5. Patel NJ, Hogan KJ, Rizk E, Stewart K, Madrid A, Vadakkadath Meethal S, Alisch R, Borth L, Papale LA, Ondoma S, Gorges LR, Weber K, Lake W, Bauer A, Hariharan N, Kuehn T, Cook T, Keles S, Newton MA, Iskandar BJ. Ancestral Folate Promotes Neuronal Regeneration in Serial Generations of Progeny. Mol Neurobiol. 2020 Apr;57(4):2048-2071. doi: 10.1007/s12035-019-01812-5. Epub 2020 Jan 10. PubMed PMID: 31919777; PubMed Central PMCID: PMC7125003.
  6. Madrid A, Borth LE, Hogan KJ, Hariharan N, Papale LA, Alisch RS, Iskandar BJ. DNA methylation and hydroxymethylation have distinct genome-wide profiles related to axonal regeneration. 2020 Jul 7:1-15. doi: 10.1080/15592294.2020.1786320. Online ahead of print. PMID: 32633672.
  7. Rizk E, Madrid A, Koueik J, Sun D, Stewart K, Chen D, Luo S, Hong F, Papale LA, Hariharan N, Alisch RS, Iskandar BJ. Purified regenerating retinal neurons reveal regulatory role of DNA methylation-mediated Na+/K+-ATPase in murine axon regeneration. Commun Biol. 2023 Jan 30;6(1):120. doi: 10.1038/s42003-023-04463-4. PMID: 36717618; PMCID: PMC9886953.
  8. Madrid A, Alisch RS, Rizk E, Papale LA, Hogan KJ, Iskandar BJ. Transgenerational epigenetic inheritance of axonal regeneration after spinal cord injury. Environ Epigenet. 2023 Jan 17;9(1):dvad002. doi: 10.1093/eep/dvad002. PMID: 36843857; PMCID: PMC9949995.



Clinical Research in Chiari I Malformation and Syringomyelia

In close collaboration with the UW Departments of Radiology and Medical Physics we’ve developed/adapted novel MRI-based techniques to study the pathophysiological processes underlying the Chiari/Syringomyelia disorder, and potentially help us understand foramen magnum physiology more thoroughly. This allowed us to develop a focused clinical research program for a systematic analysis of CSF pathophysiology under specific clinical conditions. For that purpose, we developed software to display the velocity of each voxel at each time point in the cardiac cycle using MRI data from normal subjects and patients with the disorder. Our work indicated that the “cine MRI” flow studies used commonly are not sufficiently sensitive. Instead, a thorough analysis of CSF flow in each voxel of the foramen magnum is desirable and feasible.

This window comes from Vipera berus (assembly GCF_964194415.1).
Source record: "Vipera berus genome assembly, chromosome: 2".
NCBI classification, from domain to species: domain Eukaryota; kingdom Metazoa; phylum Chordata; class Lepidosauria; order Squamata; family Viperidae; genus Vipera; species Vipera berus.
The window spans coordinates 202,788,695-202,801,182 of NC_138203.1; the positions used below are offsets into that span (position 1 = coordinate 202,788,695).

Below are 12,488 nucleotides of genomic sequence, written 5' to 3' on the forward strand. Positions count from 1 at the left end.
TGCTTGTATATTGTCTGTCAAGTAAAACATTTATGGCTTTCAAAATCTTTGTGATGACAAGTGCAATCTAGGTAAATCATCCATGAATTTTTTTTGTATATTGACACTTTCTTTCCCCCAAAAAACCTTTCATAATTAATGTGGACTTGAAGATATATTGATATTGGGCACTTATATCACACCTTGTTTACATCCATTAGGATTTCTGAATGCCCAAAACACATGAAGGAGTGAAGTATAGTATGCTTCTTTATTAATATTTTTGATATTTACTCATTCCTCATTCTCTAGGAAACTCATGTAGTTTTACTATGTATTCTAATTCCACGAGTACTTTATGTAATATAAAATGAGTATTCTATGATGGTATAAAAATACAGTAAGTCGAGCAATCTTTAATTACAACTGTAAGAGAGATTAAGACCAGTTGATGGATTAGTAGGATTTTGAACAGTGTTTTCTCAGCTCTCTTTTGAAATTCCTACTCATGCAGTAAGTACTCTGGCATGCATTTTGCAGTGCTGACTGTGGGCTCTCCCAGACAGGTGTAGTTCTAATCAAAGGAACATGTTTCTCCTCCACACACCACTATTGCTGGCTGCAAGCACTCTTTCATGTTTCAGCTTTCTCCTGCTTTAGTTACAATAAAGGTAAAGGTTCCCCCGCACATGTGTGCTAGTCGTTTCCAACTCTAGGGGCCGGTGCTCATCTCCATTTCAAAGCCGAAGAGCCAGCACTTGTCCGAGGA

Select Chiari I References

  1. Iskandar BJ, Quigley M, Haughton V: Effect of posterior fossa decompression on CSF flow pattern in the foramen magnum of children with Chiari I malformations. J Neurosurgery-Pediatrics 101:169-178,2004 (Journal Cover Illustration).
  2. Haughton V, Korosek F, Medow J, Dolar M, Iskandar BJ: Peak systolic and diastolic CSF velocity in the foramen magnum in adult Chiari I patients and normal subjects AJNR 24:168-176, 2003 (Journal Cover Illustration).
  3. Hofkes S, Iskandar BJ, Turski PA, Gentry L, McCue J, Haughton VM. Differentiation of symptomatic Chiari I malformation from asymptomatic tonsilar ectopia by CSF flow imaging–an initial estimate of the accuracy of imaging. Radiology 245(2):532-40, 2007.